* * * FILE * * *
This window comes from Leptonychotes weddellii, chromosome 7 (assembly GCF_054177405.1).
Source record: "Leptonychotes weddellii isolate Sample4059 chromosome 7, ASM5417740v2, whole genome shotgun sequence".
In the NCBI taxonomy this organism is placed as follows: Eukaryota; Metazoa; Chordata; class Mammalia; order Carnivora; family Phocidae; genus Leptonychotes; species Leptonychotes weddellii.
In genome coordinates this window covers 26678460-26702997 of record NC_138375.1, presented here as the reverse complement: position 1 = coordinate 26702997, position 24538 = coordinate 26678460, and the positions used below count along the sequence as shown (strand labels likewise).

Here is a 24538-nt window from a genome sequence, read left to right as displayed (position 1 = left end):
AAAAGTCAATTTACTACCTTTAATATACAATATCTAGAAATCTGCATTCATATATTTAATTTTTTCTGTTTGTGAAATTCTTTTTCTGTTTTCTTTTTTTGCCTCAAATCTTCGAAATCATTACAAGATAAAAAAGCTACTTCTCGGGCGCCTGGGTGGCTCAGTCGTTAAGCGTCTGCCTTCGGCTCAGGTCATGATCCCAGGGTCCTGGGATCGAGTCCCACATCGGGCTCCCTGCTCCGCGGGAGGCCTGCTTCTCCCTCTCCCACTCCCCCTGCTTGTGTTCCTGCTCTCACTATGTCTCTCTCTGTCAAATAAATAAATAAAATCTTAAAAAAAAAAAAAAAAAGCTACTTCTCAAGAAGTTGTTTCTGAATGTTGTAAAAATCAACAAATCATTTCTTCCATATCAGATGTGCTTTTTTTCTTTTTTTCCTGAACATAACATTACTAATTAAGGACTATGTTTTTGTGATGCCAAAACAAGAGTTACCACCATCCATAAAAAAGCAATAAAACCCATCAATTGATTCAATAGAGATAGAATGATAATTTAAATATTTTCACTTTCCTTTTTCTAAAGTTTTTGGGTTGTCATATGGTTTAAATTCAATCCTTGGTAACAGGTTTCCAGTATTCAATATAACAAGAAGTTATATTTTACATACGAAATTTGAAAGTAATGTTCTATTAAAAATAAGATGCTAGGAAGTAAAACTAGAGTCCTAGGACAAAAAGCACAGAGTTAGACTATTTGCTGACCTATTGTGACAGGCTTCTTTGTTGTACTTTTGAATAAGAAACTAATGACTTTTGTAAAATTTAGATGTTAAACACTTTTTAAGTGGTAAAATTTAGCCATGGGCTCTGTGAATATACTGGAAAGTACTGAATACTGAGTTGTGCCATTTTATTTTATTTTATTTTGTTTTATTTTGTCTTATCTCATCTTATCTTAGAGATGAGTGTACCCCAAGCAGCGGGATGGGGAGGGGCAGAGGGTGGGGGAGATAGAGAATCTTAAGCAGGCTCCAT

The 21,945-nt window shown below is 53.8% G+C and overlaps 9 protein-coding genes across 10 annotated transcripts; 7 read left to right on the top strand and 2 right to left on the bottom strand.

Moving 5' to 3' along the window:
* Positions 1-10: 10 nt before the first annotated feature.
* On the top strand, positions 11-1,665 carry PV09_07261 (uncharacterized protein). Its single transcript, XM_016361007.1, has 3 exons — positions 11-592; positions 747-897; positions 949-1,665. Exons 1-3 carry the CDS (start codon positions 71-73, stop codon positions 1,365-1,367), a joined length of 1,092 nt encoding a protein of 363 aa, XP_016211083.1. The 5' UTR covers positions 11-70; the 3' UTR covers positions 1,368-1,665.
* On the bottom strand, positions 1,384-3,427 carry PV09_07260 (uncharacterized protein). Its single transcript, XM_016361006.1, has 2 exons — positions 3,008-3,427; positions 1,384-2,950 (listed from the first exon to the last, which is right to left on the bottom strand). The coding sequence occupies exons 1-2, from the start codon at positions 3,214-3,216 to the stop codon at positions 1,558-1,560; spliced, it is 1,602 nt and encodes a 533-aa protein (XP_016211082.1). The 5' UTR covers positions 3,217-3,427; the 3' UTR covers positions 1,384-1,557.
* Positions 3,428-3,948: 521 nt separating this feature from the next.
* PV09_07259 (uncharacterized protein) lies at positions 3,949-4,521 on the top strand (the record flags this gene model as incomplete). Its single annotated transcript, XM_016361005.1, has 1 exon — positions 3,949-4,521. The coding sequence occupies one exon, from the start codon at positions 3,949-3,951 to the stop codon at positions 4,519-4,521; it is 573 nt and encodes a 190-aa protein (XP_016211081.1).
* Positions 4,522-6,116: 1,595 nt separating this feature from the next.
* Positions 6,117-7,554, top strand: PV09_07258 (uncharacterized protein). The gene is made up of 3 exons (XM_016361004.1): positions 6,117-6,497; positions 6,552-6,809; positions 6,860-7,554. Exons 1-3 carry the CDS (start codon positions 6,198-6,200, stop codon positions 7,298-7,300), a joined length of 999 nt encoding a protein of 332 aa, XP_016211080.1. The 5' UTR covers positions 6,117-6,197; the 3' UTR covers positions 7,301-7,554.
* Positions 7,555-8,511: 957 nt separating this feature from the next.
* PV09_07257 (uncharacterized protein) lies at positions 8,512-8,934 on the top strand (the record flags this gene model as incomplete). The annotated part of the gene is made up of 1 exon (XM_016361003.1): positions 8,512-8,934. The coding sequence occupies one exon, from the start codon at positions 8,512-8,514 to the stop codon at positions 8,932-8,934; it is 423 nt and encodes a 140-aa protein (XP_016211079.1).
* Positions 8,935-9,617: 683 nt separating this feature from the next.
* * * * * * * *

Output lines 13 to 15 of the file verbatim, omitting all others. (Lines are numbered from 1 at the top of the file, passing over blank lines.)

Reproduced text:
* PV09_07259 (uncharacterized protein) lies at positions 3,949-4,521 on the top strand (the record flags this gene model as incomplete). Its single annotated transcript, XM_016361005.1, has 1 exon — positions 3,949-4,521. The coding sequence occupies one exon, from the start codon at positions 3,949-3,951 to the stop codon at positions 4,519-4,521; it is 573 nt and encodes a 190-aa protein (XP_016211081.1).
* Positions 4,522-6,116: 1,595 nt separating this feature from the next.
* Positions 6,117-7,554, top strand: PV09_07258 (uncharacterized protein). The gene is made up of 3 exons (XM_016361004.1): positions 6,117-6,497; positions 6,552-6,809; positions 6,860-7,554. Exons 1-3 carry the CDS (start codon positions 6,198-6,200, stop codon positions 7,298-7,300), a joined length of 999 nt encoding a protein of 332 aa, XP_016211080.1. The 5' UTR covers positions 6,117-6,197; the 3' UTR covers positions 7,301-7,554.